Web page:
Lecture 1

Introduction

The amount of material, a company has in stock at a specific time is known as inventory or in terms of money it can be defined as the total capital investment over all the materials stocked in the company at any specific time. Inventory may be in the form of,

  • raw material inventory
  • in process inventory
  • finished goods inventory
  • spare parts inventory
  • office stationary etc.

As a lot of money is engaged in the inventories along with their high carrying costs, companies cannot afford to have any money tied in excess inventories. Any excessive investment in inventories may prove to be a serious drag on the successful working of an organization. Thus there is a need to manage our inventories more effectively to free the excessive amount of capital engaged in the materials.

Why Inventories?

Inventories are needed because demand and supply can not be matched for physical and economical reasons. There are several other reasons for carrying inventories in any organization.

  • To safe guard against the uncertainties in price fluctuations, supply conditions, demand conditions, lead times, transport contingencies etc.
  • To reduce machine idle times by providing enough in-process inventories at appropriate locations.
  • To take advantages of quantity discounts, economy of scale in transportation etc.
  • To decouple operations i.e. to make one operation's supply independent of another's supply. This helps in minimizing the impact of break downs, shortages etc. on the performance of the down stream operations. Moreover operations can be scheduled independent of each other if operations are decoupled.
  •  To reduce the material handling cost of semi-finished products by moving them in large quantities between operations.
  • To reduce clerical cost associated with order preparation, order procurement etc.

Inventory Costs

In order to control inventories appropriately, one has to consider all cost elements that are associated with the inventories. There are four such cost elements, which do affect cost of inventory.

  • Unit cost: it is usually the purchase price of the item under consideration. If unit cost is related with the purchase quantity, it is called as discount price.
  • Procurement costs: This includes the cost of order preparation, tender placement, cost of postages, telephone costs, receiving costs, set up cost etc.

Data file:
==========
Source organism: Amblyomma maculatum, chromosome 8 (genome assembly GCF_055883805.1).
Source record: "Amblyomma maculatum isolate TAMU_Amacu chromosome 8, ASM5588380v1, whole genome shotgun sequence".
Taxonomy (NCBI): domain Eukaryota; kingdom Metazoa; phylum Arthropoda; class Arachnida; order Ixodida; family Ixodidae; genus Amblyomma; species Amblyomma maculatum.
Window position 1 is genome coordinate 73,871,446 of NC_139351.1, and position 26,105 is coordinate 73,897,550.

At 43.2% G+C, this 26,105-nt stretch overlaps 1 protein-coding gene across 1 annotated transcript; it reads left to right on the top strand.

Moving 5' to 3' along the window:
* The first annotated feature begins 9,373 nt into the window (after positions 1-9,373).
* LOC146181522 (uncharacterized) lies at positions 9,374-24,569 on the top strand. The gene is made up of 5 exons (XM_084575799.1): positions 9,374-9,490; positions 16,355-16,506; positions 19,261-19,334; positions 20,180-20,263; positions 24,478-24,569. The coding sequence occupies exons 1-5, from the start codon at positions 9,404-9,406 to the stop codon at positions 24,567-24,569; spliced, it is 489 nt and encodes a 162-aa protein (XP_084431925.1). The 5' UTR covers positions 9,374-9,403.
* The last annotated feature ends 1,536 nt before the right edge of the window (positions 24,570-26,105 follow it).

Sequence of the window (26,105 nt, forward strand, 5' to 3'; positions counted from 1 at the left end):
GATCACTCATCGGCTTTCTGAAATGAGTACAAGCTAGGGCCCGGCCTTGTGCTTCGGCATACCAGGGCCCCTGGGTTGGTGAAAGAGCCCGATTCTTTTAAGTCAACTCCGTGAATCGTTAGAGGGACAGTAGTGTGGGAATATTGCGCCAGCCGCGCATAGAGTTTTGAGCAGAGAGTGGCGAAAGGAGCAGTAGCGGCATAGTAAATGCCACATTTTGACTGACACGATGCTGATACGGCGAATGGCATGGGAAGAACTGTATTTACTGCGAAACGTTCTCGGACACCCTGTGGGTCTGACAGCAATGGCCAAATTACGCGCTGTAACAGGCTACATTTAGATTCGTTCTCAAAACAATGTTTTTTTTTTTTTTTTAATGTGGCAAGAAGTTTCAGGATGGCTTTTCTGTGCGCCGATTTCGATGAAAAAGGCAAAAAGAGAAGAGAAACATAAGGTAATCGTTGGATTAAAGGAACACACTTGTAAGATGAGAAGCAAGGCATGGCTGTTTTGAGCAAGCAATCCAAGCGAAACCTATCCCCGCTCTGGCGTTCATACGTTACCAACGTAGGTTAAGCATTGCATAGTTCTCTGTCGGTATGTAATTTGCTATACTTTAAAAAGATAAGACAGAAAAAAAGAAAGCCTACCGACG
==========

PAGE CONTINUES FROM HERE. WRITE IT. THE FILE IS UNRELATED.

• Carrying costs: This represents the cost of maintaining inventories in the plant. It includes the cost of insurance, security, warehouse rent, taxes, interest on capital engaged, spoilage, breakage etc.
  • Stockout costs: This represents the cost of loss of demand due to shortage in supplies. This includes cost of loss of profit, loss of customer, loss of goodwill, penalty etc.

If one year planning horizon is used, the total annual cost of inventory can be expressed as:

Total annual inventory cost = Cost of items + Annual procurement cost + Annual carrying cost  +  Stockout cost

Variables in Inventory Models

D = Total annual demand (in units)

Q = Quantity ordered (in units)

Q* = Optimal order quantity (in units)

R = Reorder point (in units)

R* = Optimal reorder point (in units)

L = Lead time

S = Procurement cost (per order)

C = Cost of the individual item (cost per unit)

I = Carrying cost per unit carried (as a percentage of unit cost C)

K = Stockout cost per unit out of stock

P = Production rate or delivery rate

dl = Demand per unit time during lead time

Dl = Total demand during lead time

TC = Total annual inventory costs

TC* = Minimum total annual inventory costs

Number of orders per year =

Total procurement cost per year = S.D / Q

Total carrying cost per year = Carrying cost per unit * unit cost * average inventory per cycle

                                       

Cost of items per year = Annual demand * unit cost

                                          = D.C

Total annual inventory cost (TC) =

The objective of inventory management team is to minimize the total annual inventory cost. A simplified graphical presentation in which cost of items, procurement cost and carrying cost are depicted is shown in Figure 1 . It can be seen that large values of order quantity Q result in large carrying cost. Similarly, when order quantity Q is large, fewer orders will be placed and procurement cost will decrease accordingly. The total cost curve indicates that the minimum cost point lies at the intersection of carrying cost and procurement cost curves.

Inventory Operating Doctrine

When managing inventories, operations manager has to make two important decisions:

  • When to reorder the stock (i.e. time to reorder or reorder point)
  • How much stock to reorder (i.e. order quantity)

Reorder point is usually a predetermined inventory level, which signals the operations manager to start the procurement process for the next order. Order quantity is the order size.

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